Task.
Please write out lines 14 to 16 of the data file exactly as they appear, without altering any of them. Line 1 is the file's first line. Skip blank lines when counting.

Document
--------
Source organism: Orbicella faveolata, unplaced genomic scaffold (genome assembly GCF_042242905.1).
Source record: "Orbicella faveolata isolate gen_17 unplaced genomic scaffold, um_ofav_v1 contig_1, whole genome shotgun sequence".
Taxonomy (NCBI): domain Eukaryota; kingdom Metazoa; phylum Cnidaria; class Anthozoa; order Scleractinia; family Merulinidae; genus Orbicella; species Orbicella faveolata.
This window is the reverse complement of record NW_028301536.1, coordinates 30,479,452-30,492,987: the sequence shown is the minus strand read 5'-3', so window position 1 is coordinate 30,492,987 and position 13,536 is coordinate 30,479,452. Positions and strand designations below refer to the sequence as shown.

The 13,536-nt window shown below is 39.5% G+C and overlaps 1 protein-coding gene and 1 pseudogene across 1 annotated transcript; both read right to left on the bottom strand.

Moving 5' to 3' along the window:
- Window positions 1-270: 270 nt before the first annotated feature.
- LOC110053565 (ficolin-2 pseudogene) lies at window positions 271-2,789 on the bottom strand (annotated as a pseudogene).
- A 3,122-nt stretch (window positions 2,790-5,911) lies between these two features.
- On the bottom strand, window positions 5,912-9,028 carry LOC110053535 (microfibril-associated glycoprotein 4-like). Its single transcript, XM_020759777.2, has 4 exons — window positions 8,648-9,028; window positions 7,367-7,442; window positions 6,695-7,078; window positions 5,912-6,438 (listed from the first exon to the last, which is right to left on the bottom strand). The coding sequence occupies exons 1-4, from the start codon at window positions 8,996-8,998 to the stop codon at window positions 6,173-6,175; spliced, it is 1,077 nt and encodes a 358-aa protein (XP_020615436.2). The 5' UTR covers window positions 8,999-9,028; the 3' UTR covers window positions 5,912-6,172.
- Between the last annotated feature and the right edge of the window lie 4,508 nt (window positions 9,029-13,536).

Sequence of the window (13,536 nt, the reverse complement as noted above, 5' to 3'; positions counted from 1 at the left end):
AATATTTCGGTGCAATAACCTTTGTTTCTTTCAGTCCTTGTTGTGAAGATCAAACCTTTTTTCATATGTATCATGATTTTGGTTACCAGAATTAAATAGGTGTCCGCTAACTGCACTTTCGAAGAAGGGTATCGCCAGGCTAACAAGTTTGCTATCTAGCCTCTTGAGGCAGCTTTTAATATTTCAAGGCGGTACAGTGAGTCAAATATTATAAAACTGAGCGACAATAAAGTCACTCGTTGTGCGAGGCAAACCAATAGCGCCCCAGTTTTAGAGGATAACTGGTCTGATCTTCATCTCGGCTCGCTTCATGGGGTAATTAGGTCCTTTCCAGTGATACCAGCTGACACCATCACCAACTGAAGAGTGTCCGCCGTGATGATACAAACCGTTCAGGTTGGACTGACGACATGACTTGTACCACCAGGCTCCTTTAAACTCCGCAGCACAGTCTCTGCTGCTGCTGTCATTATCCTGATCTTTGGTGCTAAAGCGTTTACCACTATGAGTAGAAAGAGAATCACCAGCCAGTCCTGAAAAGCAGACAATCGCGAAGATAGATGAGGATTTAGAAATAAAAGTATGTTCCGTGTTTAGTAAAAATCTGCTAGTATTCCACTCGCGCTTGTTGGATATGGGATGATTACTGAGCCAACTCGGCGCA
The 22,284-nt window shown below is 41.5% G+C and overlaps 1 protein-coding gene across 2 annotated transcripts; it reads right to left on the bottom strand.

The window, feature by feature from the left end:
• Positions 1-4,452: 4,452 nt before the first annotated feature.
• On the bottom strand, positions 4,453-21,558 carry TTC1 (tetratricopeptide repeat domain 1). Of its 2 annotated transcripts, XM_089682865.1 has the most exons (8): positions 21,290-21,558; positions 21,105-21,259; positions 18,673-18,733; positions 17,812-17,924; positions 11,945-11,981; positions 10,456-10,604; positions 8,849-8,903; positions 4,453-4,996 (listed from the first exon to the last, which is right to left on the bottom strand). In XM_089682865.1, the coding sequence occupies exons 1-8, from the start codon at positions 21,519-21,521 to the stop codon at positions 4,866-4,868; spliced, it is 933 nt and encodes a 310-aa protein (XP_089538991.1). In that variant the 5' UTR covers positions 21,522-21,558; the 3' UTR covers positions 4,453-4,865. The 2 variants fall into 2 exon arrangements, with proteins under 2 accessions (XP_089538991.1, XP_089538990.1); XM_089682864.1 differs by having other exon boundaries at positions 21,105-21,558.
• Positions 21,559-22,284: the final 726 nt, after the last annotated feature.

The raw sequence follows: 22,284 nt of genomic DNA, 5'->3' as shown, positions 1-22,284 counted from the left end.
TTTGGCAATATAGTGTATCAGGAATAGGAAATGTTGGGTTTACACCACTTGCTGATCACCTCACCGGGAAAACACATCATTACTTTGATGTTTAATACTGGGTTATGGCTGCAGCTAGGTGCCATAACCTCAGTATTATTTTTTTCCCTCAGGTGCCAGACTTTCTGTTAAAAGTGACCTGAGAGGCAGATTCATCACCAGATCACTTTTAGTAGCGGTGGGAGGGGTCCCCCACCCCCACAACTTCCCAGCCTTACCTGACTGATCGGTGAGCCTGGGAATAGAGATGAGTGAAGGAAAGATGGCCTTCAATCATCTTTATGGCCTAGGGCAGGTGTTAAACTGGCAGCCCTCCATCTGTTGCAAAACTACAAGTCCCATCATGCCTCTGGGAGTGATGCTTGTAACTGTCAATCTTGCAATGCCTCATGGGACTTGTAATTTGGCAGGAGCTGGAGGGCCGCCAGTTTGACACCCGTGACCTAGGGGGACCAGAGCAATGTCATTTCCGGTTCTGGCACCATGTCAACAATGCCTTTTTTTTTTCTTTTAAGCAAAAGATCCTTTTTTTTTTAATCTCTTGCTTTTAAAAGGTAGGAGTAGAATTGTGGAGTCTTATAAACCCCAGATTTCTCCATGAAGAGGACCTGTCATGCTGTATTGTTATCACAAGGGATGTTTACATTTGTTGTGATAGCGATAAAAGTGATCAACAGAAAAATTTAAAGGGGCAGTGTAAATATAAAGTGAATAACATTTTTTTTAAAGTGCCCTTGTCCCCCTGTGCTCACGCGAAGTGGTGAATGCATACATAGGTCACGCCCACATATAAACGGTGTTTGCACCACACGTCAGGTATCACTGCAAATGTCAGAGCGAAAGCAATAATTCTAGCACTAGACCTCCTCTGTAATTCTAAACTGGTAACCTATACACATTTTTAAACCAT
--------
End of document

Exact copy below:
The 22,284-nt window shown below is 41.5% G+C and overlaps 1 protein-coding gene across 2 annotated transcripts; it reads right to left on the bottom strand.

The window, feature by feature from the left end:
• Positions 1-4,452: 4,452 nt before the first annotated feature.